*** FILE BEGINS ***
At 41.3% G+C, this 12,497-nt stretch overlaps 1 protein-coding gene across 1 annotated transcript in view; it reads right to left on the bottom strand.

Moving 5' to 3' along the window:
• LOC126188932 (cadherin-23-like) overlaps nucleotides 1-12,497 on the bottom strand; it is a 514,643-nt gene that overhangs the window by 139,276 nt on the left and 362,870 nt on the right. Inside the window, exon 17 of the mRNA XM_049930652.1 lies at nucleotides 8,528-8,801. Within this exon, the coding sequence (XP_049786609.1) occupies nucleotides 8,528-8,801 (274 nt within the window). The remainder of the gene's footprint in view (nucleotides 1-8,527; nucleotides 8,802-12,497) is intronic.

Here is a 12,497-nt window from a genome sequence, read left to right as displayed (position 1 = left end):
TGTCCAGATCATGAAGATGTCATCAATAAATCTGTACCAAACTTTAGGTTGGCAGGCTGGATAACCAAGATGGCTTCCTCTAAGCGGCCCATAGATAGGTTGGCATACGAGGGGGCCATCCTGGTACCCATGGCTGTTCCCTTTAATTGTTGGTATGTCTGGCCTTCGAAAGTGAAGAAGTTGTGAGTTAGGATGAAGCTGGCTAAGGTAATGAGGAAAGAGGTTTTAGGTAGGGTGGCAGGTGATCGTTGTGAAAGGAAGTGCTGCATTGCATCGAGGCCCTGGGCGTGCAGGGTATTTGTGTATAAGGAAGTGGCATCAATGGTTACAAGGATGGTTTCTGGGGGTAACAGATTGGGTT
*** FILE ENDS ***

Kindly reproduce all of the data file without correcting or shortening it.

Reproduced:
At 41.3% G+C, this 12,497-nt stretch overlaps 1 protein-coding gene across 1 annotated transcript in view; it reads right to left on the bottom strand.

Moving 5' to 3' along the window:
• LOC126188932 (cadherin-23-like) overlaps nucleotides 1-12,497 on the bottom strand; it is a 514,643-nt gene that overhangs the window by 139,276 nt on the left and 362,870 nt on the right. Inside the window, exon 17 of the mRNA XM_049930652.1 lies at nucleotides 8,528-8,801. Within this exon, the coding sequence (XP_049786609.1) occupies nucleotides 8,528-8,801 (274 nt within the window). The remainder of the gene's footprint in view (nucleotides 1-8,527; nucleotides 8,802-12,497) is intronic.

Here is a 12,497-nt window from a genome sequence, read left to right as displayed (position 1 = left end):
TGTCCAGATCATGAAGATGTCATCAATAAATCTGTACCAAACTTTAGGTTGGCAGGCTGGATAACCAAGATGGCTTCCTCTAAGCGGCCCATAGATAGGTTGGCATACGAGGGGGCCATCCTGGTACCCATGGCTGTTCCCTTTAATTGTTGGTATGTCTGGCCTTCGAAAGTGAAGAAGTTGTGAGTTAGGATGAAGCTGGCTAAGGTAATGAGGAAAGAGGTTTTAGGTAGGGTGGCAGGTGATCGTTGTGAAAGGAAGTGCTGCATTGCATCGAGGCCCTGGGCGTGCAGGGTATTTGTGTATAAGGAAGTGGCATCAATGGTTACAAGGATGGTTTCTGGGGGTAACAGATTGGGTT